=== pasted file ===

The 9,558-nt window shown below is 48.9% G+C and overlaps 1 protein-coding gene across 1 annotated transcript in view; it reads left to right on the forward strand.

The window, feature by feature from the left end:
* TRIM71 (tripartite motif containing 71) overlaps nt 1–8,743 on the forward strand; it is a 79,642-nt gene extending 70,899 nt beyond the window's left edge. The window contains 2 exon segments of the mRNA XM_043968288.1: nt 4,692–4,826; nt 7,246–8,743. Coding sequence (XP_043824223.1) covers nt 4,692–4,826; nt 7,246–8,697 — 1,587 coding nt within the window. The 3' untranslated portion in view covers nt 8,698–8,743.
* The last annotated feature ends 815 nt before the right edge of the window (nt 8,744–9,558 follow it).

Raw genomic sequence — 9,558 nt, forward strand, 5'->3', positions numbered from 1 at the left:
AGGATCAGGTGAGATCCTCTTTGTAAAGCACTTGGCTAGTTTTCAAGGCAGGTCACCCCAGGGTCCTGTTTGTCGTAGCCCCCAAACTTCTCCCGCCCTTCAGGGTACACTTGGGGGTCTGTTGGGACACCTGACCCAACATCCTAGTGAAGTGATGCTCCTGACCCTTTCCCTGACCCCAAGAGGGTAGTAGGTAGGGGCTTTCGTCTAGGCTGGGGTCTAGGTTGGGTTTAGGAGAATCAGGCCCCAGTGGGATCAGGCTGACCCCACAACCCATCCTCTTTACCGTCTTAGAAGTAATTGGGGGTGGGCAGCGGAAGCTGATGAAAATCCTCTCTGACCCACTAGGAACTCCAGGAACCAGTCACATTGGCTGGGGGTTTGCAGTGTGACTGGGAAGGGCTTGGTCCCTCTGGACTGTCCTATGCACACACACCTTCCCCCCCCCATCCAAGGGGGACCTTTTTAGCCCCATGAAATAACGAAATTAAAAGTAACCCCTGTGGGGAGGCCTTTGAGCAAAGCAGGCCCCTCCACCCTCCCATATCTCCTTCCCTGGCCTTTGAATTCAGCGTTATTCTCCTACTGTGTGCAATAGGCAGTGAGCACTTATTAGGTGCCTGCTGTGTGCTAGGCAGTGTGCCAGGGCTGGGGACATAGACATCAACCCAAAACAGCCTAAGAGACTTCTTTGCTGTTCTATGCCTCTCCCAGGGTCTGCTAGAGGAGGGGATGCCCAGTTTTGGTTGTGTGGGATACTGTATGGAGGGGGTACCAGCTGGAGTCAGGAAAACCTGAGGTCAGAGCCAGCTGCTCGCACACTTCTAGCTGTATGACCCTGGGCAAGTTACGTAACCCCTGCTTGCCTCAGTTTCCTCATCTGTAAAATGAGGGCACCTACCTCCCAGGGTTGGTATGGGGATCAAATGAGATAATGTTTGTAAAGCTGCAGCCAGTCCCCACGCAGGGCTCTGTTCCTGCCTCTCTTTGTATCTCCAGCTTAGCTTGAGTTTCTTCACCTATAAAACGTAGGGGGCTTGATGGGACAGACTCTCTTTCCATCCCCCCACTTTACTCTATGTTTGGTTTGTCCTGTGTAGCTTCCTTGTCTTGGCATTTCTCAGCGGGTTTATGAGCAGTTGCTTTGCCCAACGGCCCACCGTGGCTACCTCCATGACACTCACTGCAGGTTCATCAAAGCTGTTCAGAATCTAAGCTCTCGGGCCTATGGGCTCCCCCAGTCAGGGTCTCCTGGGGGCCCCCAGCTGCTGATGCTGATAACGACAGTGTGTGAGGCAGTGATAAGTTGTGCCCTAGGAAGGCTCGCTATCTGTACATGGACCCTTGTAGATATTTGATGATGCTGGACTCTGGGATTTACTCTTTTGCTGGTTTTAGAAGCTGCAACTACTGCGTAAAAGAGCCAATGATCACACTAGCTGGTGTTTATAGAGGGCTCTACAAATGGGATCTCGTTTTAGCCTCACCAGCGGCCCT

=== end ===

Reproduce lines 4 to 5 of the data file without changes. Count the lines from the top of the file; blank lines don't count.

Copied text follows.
* The last annotated feature ends 815 nt before the right edge of the window (nt 8,744–9,558 follow it).

Raw genomic sequence — 9,558 nt, forward strand, 5'->3', positions numbered from 1 at the left: